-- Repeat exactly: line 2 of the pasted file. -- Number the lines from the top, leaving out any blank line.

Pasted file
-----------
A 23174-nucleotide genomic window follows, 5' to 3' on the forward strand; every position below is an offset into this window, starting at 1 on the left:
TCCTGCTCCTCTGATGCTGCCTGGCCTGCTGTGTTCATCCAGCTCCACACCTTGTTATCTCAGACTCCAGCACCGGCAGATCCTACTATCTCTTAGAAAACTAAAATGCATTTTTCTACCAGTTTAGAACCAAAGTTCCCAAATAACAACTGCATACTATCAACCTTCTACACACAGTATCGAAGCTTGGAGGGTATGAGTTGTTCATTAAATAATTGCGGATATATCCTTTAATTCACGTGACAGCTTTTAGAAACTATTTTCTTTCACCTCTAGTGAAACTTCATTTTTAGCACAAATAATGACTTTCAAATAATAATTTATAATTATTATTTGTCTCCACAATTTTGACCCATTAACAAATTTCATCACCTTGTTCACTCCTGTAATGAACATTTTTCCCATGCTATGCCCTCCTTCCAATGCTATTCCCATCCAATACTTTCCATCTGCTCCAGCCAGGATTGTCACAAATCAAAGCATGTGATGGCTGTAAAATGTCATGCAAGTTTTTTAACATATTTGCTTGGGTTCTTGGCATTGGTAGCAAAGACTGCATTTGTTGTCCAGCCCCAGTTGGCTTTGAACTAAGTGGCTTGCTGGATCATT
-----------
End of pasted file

TCCTGCTCCTCTGATGCTGCCTGGCCTGCTGTGTTCATCCAGCTCCACACCTTGTTATCTCAGACTCCAGCACCGGCAGATCCTACTATCTCTTAGAAAACTAAAATGCATTTTTCTACCAGTTTAGAACCAAAGTTCCCAAATAACAACTGCATACTATCAACCTTCTACACACAGTATCGAAGCTTGGAGGGTATGAGTTGTTCATTAAATAATTGCGGATATATCCTTTAATTCACGTGACAGCTTTTAGAAACTATTTTCTTTCACCTCTAGTGAAACTTCATTTTTAGCACAAATAATGACTTTCAAATAATAATTTATAATTATTATTTGTCTCCACAATTTTGACCCATTAACAAATTTCATCACCTTGTTCACTCCTGTAATGAACATTTTTCCCATGCTATGCCCTCCTTCCAATGCTATTCCCATCCAATACTTTCCATCTGCTCCAGCCAGGATTGTCACAAATCAAAGCATGTGATGGCTGTAAAATGTCATGCAAGTTTTTTAACATATTTGCTTGGGTTCTTGGCATTGGTAGCAAAGACTGCATTTGTTGTCCAGCCCCAGTTGGCTTTGAACTAAGTGGCTTGCTGGATCATT